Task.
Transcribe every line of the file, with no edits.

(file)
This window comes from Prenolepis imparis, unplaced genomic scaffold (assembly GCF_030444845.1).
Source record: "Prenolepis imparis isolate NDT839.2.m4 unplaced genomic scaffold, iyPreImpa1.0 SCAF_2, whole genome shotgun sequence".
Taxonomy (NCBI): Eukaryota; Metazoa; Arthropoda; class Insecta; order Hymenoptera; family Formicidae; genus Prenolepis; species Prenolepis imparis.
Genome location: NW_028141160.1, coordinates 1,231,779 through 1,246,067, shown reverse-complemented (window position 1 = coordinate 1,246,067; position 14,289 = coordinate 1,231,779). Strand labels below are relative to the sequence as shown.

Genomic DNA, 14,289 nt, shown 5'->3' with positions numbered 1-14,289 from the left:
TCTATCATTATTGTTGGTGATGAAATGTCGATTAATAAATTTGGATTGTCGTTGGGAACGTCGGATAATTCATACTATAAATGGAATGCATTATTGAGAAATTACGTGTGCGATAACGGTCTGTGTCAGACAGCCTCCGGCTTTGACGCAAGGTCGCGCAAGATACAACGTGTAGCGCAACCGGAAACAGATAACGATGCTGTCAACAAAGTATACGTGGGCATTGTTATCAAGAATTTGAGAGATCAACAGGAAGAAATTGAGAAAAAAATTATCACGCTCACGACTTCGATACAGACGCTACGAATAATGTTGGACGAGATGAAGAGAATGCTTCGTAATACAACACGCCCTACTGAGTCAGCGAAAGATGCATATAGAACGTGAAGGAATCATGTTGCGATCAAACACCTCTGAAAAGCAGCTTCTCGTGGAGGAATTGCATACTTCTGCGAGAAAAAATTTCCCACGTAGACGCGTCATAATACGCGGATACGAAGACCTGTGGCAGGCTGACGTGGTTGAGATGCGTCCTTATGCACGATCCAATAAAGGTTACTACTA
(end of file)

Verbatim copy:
This window comes from Prenolepis imparis, unplaced genomic scaffold (assembly GCF_030444845.1).
Source record: "Prenolepis imparis isolate NDT839.2.m4 unplaced genomic scaffold, iyPreImpa1.0 SCAF_2, whole genome shotgun sequence".
Taxonomy (NCBI): Eukaryota; Metazoa; Arthropoda; class Insecta; order Hymenoptera; family Formicidae; genus Prenolepis; species Prenolepis imparis.
Genome location: NW_028141160.1, coordinates 1,231,779 through 1,246,067, shown reverse-complemented (window position 1 = coordinate 1,246,067; position 14,289 = coordinate 1,231,779). Strand labels below are relative to the sequence as shown.

Genomic DNA, 14,289 nt, shown 5'->3' with positions numbered 1-14,289 from the left:
TCTATCATTATTGTTGGTGATGAAATGTCGATTAATAAATTTGGATTGTCGTTGGGAACGTCGGATAATTCATACTATAAATGGAATGCATTATTGAGAAATTACGTGTGCGATAACGGTCTGTGTCAGACAGCCTCCGGCTTTGACGCAAGGTCGCGCAAGATACAACGTGTAGCGCAACCGGAAACAGATAACGATGCTGTCAACAAAGTATACGTGGGCATTGTTATCAAGAATTTGAGAGATCAACAGGAAGAAATTGAGAAAAAAATTATCACGCTCACGACTTCGATACAGACGCTACGAATAATGTTGGACGAGATGAAGAGAATGCTTCGTAATACAACACGCCCTACTGAGTCAGCGAAAGATGCATATAGAACGTGAAGGAATCATGTTGCGATCAAACACCTCTGAAAAGCAGCTTCTCGTGGAGGAATTGCATACTTCTGCGAGAAAAAATTTCCCACGTAGACGCGTCATAATACGCGGATACGAAGACCTGTGGCAGGCTGACGTGGTTGAGATGCGTCCTTATGCACGATCCAATAAAGGTTACTACTA